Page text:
Verizon Workers on Strike – Who Will Win?

Verizon Communications [NYSE: VZ] is struggling through yet another strike. Actually, all the workers, customers and anyone who touches Verizon are also struggling. I have commented on these strikes many times over the last couple of decades. What is happening is unfortunate, but it’s a necessary part of the process as the industry changes.

First, will there be long-term repercussions for workers, investors and customers? There hasn’t been in the past, so the Verizon brand should be OK as long as this is settled quickly. Customers don’t like it, but they are relatively used to it. Like it or not, this has long been the way phone company employees negotiate for a raise.

On the other hand, there was no competition until the last decade. Now there is — from cable television companies, wireless companies and Voice over IP companies. Will customers suddenly decide now is the time to make a change? Yes, I think more will. That will make matters worse.

The Shifting Marketplace

The telecom industry is changing. It has been in transition over the last few decades. We are communicating differently today. There is good and bad to that new reality.

The local phone business is shrinking. It was growing through the 1990s — but during the last several years, it has been giving way to competition and new technology. Remember the Wave theory I regularly talk about? This is a perfect example.

Local phone companies have watched their traditional local phone business drop like a rock. Verizon local phone service has crossed over the top of the Wave and is now on the downside.

Other parts of the Verizon business — like wireless and FiOS Internet and television — are growing. That is the new model. These sectors are on the growth side of the Wave.

So what does that mean to all the long-time Verizon workers who are now fighting for their financial lives? I have met with many workers over the years and feel for them on an emotional side. After all, they are people with families and they relied on promises made. We all understand how earning less hurts.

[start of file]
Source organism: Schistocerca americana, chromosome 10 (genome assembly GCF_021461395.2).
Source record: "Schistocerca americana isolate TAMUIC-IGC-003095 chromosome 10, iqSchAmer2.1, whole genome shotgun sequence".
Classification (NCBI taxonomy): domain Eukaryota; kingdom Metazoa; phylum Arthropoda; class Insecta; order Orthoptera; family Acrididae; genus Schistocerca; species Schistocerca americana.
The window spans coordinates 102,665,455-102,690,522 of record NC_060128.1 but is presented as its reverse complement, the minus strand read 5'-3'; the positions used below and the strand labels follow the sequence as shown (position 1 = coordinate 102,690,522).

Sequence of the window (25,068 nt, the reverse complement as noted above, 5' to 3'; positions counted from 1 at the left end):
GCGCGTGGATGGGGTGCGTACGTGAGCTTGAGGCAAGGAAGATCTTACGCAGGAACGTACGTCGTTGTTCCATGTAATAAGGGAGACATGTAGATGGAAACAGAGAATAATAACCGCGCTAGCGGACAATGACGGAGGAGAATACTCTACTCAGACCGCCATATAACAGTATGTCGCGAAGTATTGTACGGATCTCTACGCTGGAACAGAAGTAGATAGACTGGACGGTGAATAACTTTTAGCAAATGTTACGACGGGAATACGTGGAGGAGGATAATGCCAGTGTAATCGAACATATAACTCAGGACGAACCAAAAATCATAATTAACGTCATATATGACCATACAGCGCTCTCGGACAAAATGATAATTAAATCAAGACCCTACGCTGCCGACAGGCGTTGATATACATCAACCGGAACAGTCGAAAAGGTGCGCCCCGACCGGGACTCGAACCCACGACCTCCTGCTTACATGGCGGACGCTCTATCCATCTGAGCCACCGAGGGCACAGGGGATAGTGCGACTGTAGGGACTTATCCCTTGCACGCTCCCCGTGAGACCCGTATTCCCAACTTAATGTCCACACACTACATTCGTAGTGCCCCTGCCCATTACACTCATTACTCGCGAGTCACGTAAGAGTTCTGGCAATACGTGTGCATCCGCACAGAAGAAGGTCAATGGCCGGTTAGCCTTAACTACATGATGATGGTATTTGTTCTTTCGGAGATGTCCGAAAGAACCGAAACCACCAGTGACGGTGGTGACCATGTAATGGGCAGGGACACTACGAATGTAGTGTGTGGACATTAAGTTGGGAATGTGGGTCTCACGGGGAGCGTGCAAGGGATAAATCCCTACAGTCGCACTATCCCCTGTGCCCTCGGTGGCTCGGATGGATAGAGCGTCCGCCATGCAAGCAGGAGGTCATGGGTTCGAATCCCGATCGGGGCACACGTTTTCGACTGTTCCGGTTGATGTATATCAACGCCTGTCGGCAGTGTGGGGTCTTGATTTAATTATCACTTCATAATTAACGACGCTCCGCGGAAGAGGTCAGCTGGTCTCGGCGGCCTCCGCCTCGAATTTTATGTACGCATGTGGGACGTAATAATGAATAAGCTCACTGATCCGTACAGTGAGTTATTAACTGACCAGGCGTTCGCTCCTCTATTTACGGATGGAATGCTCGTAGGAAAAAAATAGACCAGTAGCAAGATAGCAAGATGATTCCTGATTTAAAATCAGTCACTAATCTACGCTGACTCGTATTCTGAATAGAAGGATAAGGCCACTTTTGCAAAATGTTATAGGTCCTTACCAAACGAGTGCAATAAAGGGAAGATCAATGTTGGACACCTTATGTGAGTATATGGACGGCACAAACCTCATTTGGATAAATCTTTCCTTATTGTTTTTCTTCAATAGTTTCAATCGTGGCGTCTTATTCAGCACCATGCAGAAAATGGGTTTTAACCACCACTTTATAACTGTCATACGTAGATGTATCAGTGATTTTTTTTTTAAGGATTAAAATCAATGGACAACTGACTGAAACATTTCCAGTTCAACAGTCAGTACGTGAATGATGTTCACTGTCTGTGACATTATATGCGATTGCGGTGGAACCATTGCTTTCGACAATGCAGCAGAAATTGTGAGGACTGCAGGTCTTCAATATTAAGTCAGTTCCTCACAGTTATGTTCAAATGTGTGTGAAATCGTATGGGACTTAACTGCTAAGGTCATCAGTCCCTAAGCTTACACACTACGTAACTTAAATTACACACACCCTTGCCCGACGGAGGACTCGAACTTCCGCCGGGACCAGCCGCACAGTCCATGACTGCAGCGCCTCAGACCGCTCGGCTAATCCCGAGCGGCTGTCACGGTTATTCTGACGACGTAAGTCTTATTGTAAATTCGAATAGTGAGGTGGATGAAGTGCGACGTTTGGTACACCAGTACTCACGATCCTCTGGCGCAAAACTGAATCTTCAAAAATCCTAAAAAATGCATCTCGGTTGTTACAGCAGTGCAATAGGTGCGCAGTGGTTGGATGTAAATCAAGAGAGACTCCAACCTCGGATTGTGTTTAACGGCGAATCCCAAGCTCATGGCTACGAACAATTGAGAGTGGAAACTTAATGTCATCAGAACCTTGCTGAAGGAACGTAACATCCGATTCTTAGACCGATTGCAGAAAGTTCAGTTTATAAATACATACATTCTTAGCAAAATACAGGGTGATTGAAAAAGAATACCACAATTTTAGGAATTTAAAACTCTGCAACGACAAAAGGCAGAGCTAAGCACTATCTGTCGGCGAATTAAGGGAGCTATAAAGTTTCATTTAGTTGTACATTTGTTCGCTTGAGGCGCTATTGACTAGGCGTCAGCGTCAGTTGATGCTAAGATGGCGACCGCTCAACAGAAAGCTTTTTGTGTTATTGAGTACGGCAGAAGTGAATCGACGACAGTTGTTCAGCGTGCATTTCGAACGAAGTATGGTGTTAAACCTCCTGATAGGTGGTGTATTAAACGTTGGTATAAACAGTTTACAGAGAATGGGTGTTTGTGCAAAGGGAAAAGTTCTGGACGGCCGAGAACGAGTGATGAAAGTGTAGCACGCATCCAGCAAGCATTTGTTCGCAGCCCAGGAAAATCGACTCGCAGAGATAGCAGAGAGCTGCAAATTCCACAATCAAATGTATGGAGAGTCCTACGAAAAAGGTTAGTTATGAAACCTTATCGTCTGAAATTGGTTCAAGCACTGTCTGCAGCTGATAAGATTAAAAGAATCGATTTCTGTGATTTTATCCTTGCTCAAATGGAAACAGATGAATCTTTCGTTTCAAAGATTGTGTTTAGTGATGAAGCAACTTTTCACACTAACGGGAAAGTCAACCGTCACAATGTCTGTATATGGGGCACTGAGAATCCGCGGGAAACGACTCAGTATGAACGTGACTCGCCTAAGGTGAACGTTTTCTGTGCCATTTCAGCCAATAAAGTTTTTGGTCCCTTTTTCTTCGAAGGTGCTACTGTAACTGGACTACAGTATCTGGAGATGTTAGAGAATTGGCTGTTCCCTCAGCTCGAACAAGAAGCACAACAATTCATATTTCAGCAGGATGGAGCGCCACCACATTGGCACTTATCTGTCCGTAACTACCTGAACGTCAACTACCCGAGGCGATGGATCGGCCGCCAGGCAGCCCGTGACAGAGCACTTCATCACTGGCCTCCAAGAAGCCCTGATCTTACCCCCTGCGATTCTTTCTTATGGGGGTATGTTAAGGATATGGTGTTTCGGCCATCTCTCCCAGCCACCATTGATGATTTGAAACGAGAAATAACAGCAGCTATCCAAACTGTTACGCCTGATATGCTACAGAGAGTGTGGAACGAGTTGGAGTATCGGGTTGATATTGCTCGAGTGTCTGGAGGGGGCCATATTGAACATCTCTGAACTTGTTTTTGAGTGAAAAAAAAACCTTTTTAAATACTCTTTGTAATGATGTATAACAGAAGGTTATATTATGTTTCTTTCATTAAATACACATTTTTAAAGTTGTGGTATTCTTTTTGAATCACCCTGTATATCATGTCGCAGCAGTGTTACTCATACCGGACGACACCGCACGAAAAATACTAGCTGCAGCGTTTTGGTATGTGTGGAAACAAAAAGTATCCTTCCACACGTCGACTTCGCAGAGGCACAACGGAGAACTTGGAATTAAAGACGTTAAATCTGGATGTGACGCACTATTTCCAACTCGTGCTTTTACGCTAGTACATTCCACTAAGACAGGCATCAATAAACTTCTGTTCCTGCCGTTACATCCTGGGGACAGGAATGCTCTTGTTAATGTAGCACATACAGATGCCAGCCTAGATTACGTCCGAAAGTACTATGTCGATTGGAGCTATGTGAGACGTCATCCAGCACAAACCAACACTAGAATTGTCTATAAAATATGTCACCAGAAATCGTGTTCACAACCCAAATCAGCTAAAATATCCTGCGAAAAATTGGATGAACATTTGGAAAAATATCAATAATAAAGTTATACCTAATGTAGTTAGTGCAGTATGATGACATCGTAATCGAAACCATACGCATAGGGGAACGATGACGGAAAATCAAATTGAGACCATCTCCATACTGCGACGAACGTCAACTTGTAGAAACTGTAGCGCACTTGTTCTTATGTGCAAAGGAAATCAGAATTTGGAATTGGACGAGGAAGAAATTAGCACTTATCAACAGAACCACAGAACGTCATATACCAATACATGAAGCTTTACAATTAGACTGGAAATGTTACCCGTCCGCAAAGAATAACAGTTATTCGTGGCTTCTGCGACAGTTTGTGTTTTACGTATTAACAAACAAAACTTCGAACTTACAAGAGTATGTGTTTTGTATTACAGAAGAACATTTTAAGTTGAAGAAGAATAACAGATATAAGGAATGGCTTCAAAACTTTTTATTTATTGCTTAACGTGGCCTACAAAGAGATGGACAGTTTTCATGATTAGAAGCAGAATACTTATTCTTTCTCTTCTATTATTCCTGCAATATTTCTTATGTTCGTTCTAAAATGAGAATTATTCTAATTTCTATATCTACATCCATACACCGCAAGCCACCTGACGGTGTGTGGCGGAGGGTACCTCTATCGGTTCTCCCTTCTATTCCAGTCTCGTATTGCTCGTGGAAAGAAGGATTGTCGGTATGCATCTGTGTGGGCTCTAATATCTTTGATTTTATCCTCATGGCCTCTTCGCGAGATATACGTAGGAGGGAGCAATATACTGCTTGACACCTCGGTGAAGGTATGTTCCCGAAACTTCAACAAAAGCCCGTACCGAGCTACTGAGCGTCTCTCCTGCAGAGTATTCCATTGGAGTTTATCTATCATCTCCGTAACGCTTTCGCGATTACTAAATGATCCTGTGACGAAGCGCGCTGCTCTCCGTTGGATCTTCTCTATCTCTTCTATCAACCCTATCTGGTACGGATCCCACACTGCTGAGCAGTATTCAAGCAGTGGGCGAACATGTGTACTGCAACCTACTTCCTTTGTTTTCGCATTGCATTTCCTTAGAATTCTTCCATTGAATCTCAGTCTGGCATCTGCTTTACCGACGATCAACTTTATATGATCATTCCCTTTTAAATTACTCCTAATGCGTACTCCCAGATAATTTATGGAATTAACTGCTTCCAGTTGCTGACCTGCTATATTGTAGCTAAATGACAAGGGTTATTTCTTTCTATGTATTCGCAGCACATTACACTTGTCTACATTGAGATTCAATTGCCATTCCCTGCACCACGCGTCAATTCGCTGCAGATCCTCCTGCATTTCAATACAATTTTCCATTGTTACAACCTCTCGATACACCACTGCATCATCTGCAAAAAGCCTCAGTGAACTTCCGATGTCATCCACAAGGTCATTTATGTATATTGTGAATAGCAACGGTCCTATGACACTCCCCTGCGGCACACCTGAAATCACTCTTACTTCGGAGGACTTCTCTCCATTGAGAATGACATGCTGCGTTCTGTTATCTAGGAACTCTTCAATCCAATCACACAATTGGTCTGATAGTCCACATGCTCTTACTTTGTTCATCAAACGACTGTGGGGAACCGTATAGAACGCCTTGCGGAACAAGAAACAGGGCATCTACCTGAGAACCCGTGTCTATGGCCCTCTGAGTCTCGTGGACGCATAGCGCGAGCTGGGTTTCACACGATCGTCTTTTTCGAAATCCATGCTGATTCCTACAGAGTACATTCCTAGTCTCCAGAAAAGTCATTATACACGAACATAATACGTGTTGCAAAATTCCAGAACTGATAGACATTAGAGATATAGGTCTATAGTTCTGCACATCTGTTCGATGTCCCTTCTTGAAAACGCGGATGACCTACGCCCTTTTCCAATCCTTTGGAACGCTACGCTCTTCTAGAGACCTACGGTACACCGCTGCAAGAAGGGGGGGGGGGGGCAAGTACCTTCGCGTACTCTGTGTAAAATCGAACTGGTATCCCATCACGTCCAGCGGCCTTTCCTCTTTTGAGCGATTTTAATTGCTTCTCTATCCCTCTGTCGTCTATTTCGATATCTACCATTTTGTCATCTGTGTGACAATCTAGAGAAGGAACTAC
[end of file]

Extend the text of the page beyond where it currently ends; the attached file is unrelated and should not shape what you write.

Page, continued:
However, on the business side, I understand that Verizon has to make some changes in order to remain competitive and continue to grow. If it doesn’t, its expenses will be higher than competitors. That means it will have to charge more. That means it will lose business. And that means it will have to cut even more workers, and everyone gets hurt.

After all, one of the things customers look for is the lowest price. They won’t pay more for phone service just to take care of Verizon workers. Especially not during these trying financial times.

Harder Times Ahead

So even though Verizon is still growing and healthy, when you take a closer look, only parts are growing and healthy. Other parts are shrinking on the down side of the Wave.

As hard as it is for workers to accept, this is the problem that companies like Verizon must address. It’s not only Verizon; many other companies whose businesses are also changing are wrestling with the same issues.

Customers and investors love the changes. On the other hand, workers don’t — because of what it does to their earnings.

Over time, workers have seen their income and benefits rise year after year. However, that world cannot sustain itself any longer as the industry continues to change and non-union competition increases.

So, what’s the answer? The company and the workers both have to understand the needs of the other and negotiate a solution that neither is really happy with — but that both can live with.

That’s the only real solution. And they should also prepare for more of this wrestling down the road, because for workers on the downside of the Wave, things are only going to get rougher as the years pass.

Jeff Kagan

Jeff Kagan is an E-Commerce Times columnist and tech analyst following wireless, telecom, healthcare and technology. He is also an author, speaker and consultant. Email him at [email protected]. Read the first chapters of his new bookLife After Stroke, now available at and Barnes & Noble.

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